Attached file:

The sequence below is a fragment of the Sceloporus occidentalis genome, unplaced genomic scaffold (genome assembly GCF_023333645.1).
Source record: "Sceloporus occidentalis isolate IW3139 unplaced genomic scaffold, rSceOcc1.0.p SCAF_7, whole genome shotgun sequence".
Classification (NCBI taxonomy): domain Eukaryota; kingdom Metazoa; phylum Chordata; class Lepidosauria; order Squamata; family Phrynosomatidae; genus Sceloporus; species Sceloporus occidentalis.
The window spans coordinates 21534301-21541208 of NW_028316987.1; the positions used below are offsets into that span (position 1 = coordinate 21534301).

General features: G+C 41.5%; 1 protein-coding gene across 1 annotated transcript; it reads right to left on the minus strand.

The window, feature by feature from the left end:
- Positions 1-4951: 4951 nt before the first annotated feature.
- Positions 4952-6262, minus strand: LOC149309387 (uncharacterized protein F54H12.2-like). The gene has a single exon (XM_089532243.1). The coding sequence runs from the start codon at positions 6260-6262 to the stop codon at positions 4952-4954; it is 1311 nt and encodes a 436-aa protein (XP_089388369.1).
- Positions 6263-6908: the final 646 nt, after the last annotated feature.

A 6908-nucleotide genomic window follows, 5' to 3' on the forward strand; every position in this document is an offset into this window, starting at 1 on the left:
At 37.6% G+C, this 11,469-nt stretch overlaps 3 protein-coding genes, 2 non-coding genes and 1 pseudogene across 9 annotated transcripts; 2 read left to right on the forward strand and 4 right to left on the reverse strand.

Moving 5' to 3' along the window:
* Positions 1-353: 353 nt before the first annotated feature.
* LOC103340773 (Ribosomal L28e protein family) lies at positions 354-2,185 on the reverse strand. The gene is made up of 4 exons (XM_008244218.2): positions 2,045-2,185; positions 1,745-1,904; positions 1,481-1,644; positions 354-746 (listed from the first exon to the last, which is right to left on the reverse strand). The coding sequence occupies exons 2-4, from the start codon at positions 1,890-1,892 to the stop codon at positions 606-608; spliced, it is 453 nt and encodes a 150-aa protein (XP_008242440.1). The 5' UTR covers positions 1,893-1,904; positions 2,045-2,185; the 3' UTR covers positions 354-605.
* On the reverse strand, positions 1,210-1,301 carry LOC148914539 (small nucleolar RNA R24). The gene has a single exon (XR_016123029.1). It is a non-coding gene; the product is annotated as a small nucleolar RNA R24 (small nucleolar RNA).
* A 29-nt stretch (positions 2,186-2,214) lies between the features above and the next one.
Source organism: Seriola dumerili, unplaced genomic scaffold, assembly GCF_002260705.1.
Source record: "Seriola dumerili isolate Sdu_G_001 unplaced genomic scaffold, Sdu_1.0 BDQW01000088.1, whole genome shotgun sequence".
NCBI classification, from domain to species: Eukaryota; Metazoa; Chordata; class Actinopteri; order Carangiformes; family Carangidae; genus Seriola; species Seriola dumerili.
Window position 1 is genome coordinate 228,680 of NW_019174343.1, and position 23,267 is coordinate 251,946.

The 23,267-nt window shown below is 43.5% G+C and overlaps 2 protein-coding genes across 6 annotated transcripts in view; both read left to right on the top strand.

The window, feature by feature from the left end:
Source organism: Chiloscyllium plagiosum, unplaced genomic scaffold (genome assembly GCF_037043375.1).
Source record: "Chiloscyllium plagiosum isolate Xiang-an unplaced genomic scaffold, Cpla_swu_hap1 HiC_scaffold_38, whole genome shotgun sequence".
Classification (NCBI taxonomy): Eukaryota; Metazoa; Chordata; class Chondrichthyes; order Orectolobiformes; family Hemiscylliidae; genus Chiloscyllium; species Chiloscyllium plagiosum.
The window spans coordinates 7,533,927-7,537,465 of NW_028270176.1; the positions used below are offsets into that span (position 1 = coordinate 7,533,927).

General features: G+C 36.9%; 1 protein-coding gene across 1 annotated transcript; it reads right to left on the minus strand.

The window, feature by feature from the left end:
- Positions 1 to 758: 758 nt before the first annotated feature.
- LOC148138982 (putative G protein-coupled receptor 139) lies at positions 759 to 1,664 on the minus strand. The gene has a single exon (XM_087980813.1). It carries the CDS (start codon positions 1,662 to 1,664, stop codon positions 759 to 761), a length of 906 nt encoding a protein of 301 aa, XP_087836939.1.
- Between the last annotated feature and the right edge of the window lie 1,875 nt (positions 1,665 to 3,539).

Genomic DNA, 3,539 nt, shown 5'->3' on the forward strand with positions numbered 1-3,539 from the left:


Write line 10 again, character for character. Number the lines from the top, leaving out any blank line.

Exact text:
A 6908-nucleotide genomic window follows, 5' to 3' on the forward strand; every position in this document is an offset into this window, starting at 1 on the left: